Creatine causes your body to increase the capacity for producing ATP, which results in incredible results.

2. Muscle Mass

Building muscle mass with creatine is effective in the short and long term. One 12-week study observing weightlifters [3] revealed that creatine increases muscle fiber growth 2–3 times more compared to training alone. The total body mass increased and also doubled with a one-rep max

3. Quick Weight Gain

If you’re looking for a quick weight gain, creatine is the supplement you should be using.

Research has discovered that after one week of high-dose (20 grams/day) creatine use, the user's weight can increase by some 2–6 pounds.

This is primarily due to increased water in the muscles, but over time the body weight continues to expand, and actual muscles grow. Just to be clear, the weight gain doesn't come from fat, but from muscles, which is a positive adaptation for the majority of athletes

How Does it Affect Liver and Kidney?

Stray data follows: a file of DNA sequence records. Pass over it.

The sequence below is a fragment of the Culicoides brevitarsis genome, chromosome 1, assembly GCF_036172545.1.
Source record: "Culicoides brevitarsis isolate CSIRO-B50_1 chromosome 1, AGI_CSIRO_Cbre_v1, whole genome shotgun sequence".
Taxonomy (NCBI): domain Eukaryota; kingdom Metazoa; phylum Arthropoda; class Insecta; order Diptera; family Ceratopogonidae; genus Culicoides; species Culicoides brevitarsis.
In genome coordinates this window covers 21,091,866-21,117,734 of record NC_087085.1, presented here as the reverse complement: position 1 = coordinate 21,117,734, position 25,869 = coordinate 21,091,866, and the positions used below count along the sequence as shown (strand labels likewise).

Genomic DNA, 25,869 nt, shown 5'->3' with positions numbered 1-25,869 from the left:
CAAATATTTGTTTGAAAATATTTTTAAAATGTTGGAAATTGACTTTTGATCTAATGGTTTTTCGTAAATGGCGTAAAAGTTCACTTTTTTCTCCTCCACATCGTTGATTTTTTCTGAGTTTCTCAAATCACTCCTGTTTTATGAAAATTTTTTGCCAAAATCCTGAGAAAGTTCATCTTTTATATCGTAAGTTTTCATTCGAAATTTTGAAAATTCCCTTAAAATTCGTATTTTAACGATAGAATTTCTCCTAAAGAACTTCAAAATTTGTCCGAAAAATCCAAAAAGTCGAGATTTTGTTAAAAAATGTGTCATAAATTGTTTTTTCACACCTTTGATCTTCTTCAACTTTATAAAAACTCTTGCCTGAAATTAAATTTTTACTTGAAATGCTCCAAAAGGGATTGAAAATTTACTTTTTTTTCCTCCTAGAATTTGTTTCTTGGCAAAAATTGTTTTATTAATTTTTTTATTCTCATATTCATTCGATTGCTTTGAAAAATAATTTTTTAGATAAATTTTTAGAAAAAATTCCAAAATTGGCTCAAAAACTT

Creatine powder spilled with a dumb bell on side

Creatine can raise levels of creatinine in your blood. Since creatinine is typically measured to diagnose kidney or liver problems, people falsely believe that creatine is harming the kidneys and liver.

Luckily, multiple studies have proven that there are no side effects to long-term use of creatine.

One of the studies even lasted for four years and concluded the same.

Still, you have to be careful with creatine and sports nutrition in general if you have a history of kidney disease.

Even if you're completely healthy, you shouldn't use too much creatine — always follow the recommended dosage.

Is Creatine a Steroid? The Final Verdict

The final answer is — no, creatine is not a steroid.

It’s an essential amino acid that brings lots of health and fitness benefits to its users, including weight increase, more power, increased strength, and bigger muscles.

However, like with any other supplement, you have to be careful not to overuse it.

Now that we busted one of the main myths in the fitness industry, tell us — Are you using creatine? If so, which type?

Have you noticed any improvements in your strength, weight, and performance? Share your experience and thoughts in the comments!


References:

  1. https://www.ncbi.nlm.nih.gov/pmc/articles/PMC2780977/
  2. https://pubmed.ncbi.nlm.nih.gov/15870625/
  3. https://pubmed.ncbi.nlm.nih.gov/10449017/